In the central Pacific Ocean, where the taste of sea salt tangs the air, one of the world's most active volcanoes sits berthed like a restless dragon.
Spewing out tongues of liquid fire, the lava drips hungrily from its open mouth down towards the island below.
This is Kilauea in the Hawaiian Islands, and as the intense heat of its boiling heart reaches the earth, the sand is scorched, burnt, into broken pieces of smooth jet black glass.
Centuries ago these shards were used by man to form spears for hunting.
Today, the beauty of glass is being drawn into an ever more enchanting function, as a medium to capture rainbows of colour and light.
And Scottish glass artist Emma Lindsay is one of those embracing this child of heat and flame.
"People call me the bee lady," said 28-year-old Emma with a laugh. "My glass bees have been popular and I've done so many of them now that the nickname has stuck."
With her gentle voice and soft blonde hair, Emma seems almost as delicate as the glass art she creates. But it's her strength of talent which has seen her tiny bee creatures and glass paintings become a firm favourite with her fans.
"I always wanted to be an artist," said Emma. "I'd always assumed I'd become a painter, but when I went to art school and had the chance to specialise, it was glass I chose.
"Glass is pretty and encompasses a whole range of techniques."
Emma's decision to study her glass work at Edinburgh College of Art turned out to be a perfect choice, as did her decision to work from a studio in Glasgow.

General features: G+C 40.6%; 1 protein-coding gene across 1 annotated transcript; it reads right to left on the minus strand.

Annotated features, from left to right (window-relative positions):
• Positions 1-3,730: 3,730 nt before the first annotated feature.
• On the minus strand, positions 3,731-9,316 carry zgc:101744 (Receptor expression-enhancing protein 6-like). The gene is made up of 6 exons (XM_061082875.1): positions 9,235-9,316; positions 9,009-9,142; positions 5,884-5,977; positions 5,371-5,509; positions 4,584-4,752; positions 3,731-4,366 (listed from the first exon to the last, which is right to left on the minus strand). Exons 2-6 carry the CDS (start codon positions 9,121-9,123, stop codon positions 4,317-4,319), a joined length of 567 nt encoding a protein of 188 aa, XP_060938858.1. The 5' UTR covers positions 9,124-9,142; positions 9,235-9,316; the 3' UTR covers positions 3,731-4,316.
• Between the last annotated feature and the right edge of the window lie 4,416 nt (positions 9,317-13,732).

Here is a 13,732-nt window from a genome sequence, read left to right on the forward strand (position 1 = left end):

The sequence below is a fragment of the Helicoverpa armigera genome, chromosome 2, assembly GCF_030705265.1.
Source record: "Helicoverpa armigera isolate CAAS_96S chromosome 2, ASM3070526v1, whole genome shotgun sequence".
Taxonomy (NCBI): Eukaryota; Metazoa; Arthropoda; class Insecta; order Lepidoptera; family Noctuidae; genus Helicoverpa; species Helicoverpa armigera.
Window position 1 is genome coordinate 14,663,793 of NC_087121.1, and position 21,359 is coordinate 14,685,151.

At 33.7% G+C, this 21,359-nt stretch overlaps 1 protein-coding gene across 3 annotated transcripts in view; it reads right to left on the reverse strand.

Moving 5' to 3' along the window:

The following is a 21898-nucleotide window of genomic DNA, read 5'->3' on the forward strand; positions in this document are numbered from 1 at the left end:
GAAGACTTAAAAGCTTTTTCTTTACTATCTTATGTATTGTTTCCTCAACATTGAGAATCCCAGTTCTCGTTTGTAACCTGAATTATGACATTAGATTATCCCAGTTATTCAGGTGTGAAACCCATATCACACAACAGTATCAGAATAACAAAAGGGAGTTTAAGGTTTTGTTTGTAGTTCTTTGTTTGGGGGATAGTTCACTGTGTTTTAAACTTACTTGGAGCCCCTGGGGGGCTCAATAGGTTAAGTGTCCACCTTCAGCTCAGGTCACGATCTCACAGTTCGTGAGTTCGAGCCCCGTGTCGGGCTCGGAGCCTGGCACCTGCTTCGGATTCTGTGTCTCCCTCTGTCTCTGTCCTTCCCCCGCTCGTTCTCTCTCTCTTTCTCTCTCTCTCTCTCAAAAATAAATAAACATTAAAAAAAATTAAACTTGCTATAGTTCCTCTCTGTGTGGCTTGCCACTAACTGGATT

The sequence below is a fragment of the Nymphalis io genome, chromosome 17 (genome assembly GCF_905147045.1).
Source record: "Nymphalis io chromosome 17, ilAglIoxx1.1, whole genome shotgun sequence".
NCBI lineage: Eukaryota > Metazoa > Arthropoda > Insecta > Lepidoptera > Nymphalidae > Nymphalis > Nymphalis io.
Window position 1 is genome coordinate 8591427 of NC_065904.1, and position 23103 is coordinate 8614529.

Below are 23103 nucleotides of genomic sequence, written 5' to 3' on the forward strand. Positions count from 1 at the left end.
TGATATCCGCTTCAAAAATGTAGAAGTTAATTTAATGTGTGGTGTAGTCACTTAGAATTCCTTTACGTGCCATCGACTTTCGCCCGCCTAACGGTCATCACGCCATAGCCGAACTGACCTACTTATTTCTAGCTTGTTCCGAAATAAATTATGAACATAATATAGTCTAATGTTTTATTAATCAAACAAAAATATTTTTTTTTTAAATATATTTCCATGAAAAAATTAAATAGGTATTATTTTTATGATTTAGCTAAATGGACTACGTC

Just a few weeks ago in early June, a large project of her glass art was unveiled at Canterbury Cathedral - a masterpiece which will have a legacy that continues well into the next few hundred decades.
"I was commissioned to do a stained glass window for Canterbury," Emma explains. "I took my parents down with me for the unveiling and it was amazing to be there. To just stand in the cloisters looking up at it and watch everyone walking by stop to look up at it too.
"My mum was so proud she kept stopping people and telling them to look at what her daughter had made," Emma said with a shy giggle.
For a girl who hails from so small a Scottish village outside Edinburgh that "even the fire brigade struggle to find it", it was a big moment.
"I was told that it would stay there for the next 1000 years at least," said Emma. "I just couldn't believe it when they told me."
With swirling leaves of ochre, amber and burnt umber, Emma's delicate stained glass window is now settled in pride of place between the old cathedral stones.
"I would love to have more big projects like that in the future," she said. "Though at the moment things are going well with private commissions and with my restoration projects.
"It would be great if I could probably get something as big as that again which allows me to be really creative."
You can follow Emma's glass journey here on her Facebook page and stay tuned here to STV for all the updates on her next large glass art projects.